By James Bull, UK Country Manager at Starred
It’s fair to say that recruiters haven’t always enjoyed the best reputation with jobseekers. Many will be familiar with some of the more aggressive techniques that recruiters have been known to use: sending irrelevant job vacancies via LinkedIn or shooting out unhelpful generic emails for example. None of this has helped to endear recruitment agencies to candidates.
Of course, not all recruiters are guilty of these tactics. There are plenty of agencies out there taking a smarter approach. But many still don’t, and the wider industry is arguably being tarnished as a result. Recent research found recruiters are among the least trusted professionals in the UK. Another study found only 38% of UK jobseekers now consider recruitment agencies to be the best option for finding a job.
So how can recruiters rebuild trust with candidates and maintain their relevance? Two things will be critical. Firstly, recruiters are going to have to understand candidates on a far deeper and more meaningful level. Secondly, they’re going to need to give candidates a much stronger voice in the process. Thankfully, technologies and tools are emerging that can help recruiters to do both.
Learn through data
Data analytics is having a transformative impact on most industries. As a result, people have come to expect ultra-relevant services delivered to them in the exact moment that they’re needed. Some brands’ use of data and tech is so advanced that they can predict what a consumer wants and needs before they know it themselves.
But despite the pace of progress in other sectors, many recruiters have yet to fully embrace the benefits of these innovations. This will increasingly put them at a disadvantage. After all, candidates are consumers too, and they will increasingly expect recruiters to offer a relevant and personalised service. With so much candidate data now available to enhance talent detection and screening, recruiters have no excuse to not do this.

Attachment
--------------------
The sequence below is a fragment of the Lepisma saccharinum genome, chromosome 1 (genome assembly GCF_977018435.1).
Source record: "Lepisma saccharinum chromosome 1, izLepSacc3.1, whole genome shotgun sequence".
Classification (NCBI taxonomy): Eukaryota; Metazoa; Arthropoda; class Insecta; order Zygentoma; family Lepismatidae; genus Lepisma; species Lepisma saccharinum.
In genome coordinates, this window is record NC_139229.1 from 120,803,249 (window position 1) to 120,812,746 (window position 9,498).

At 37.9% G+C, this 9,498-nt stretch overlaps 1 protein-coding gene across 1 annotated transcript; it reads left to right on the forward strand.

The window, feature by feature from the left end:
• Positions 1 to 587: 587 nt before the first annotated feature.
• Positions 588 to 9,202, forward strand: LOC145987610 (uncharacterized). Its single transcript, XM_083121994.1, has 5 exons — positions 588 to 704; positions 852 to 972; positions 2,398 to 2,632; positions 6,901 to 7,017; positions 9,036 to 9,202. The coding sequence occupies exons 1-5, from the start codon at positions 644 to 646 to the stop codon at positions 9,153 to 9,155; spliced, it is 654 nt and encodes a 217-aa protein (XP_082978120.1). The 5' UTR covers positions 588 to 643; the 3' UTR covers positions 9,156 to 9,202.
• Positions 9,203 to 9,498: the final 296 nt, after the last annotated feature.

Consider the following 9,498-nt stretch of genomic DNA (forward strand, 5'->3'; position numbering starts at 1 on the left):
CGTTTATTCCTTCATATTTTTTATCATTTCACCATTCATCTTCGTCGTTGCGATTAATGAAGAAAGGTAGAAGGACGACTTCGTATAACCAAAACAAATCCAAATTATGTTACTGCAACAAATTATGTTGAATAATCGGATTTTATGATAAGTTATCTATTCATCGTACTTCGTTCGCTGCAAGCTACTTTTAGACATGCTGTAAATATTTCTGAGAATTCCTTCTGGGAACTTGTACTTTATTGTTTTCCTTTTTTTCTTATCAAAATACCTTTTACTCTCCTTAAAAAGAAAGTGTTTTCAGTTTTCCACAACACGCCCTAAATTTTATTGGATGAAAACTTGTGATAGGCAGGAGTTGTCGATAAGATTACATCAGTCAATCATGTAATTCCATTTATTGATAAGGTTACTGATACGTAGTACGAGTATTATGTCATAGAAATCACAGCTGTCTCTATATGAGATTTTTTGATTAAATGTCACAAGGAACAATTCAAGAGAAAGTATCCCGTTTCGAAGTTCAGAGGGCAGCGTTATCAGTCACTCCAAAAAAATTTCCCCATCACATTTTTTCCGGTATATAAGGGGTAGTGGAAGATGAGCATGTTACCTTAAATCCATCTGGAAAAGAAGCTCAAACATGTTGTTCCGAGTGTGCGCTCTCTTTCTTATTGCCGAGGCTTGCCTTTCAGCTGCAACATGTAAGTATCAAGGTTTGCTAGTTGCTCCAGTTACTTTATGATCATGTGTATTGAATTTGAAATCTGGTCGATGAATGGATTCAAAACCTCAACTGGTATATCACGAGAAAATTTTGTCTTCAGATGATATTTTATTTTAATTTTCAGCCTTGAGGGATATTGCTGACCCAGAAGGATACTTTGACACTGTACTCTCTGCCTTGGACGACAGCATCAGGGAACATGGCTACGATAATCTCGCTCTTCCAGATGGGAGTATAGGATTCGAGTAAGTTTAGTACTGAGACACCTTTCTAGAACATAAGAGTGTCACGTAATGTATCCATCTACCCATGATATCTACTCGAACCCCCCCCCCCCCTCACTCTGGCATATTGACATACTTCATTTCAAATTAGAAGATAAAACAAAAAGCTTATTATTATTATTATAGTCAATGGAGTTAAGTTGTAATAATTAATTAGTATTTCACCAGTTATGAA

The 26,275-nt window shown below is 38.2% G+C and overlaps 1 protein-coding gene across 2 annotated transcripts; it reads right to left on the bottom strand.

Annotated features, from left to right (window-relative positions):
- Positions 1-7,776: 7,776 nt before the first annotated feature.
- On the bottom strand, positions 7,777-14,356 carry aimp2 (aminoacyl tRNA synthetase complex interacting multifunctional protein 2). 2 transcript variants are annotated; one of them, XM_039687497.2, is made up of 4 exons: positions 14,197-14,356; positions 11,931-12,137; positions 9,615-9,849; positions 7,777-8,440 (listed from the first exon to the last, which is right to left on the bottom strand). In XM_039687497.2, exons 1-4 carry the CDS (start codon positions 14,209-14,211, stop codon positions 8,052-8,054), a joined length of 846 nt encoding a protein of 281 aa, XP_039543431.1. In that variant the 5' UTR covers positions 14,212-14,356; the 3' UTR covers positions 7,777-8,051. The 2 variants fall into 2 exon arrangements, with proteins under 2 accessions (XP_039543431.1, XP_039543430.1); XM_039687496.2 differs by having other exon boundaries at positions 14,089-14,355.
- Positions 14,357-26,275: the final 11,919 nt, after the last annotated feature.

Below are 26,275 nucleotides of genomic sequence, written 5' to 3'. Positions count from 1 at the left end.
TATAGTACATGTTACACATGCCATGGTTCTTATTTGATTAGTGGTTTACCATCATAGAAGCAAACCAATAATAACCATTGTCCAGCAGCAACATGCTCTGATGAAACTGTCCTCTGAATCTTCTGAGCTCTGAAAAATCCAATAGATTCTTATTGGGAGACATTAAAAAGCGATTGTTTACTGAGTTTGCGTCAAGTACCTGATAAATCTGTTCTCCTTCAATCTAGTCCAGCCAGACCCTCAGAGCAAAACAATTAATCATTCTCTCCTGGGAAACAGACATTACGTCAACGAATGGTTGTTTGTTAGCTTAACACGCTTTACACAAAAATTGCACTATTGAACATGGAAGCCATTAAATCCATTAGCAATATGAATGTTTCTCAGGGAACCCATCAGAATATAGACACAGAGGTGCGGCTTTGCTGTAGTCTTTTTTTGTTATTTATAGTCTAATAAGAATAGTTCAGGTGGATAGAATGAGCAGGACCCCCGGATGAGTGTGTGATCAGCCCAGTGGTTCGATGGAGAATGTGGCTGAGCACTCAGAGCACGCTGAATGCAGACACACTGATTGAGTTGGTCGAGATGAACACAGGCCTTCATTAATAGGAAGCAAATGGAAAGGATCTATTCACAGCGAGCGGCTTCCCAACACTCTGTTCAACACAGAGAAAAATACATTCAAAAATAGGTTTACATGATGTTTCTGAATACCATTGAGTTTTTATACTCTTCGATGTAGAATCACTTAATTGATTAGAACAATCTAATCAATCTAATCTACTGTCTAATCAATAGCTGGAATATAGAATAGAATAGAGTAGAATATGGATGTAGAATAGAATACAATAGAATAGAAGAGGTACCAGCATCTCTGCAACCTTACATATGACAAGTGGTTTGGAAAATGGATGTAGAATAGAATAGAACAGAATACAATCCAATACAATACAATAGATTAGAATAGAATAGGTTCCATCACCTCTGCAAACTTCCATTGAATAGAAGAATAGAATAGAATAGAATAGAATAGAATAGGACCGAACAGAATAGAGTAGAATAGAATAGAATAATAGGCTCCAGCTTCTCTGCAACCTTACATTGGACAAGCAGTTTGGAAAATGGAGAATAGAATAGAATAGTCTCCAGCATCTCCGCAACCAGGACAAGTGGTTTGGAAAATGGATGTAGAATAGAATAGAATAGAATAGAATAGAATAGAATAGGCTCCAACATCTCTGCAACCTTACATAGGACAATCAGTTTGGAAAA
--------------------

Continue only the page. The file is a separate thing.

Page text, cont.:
AI tools are already available that can analyse not just online CVs, but a candidate’s broader online data too, including their social media activities, in order to gauge whether they are suitable for a role or not. This data-led approach allows recruiters to ensure that they’re targeting the right people and not wasting a candidate’s time.
The data that recruiters glean from this process could also help them to better understand the content candidates will respond best to. This insight can then be used to enhance how they reach out to talent and maintain their interest throughout the experience.
Listen to candidates
Another method a recruiter can use to improve its relationship with candidates is to build feedback into the experience.
Candidates can sometimes feel like they are not much more than a number and that they are only being used by a recruiter to hit a quota. By reaching out for feedback and input, not constantly but strategically, candidates are given a voice and the recruitment journey becomes more engaging and personalised.
Feedback helps to generate rich insights on how a recruiter can continuously improve the candidate experience in order to get the best results for current and future campaigns. It also gives candidates an outlet for their thoughts, both positive and negative, on the experience. It’s far better for this feedback to come directly to the recruiter than in a potentially damaging comment or review on Glassdoor.
The advent of personalised, hyper-relevant services has radically changed the expectations of jobseekers. The old spray and pray method of finding talent is increasingly out of step in this data and insight-driven world.
Tools like data analytics and candidate feedback are going to be increasingly important if recruiters are to maintain their privileged positions in the labour market and build a closer relationship with the candidates they so rely on.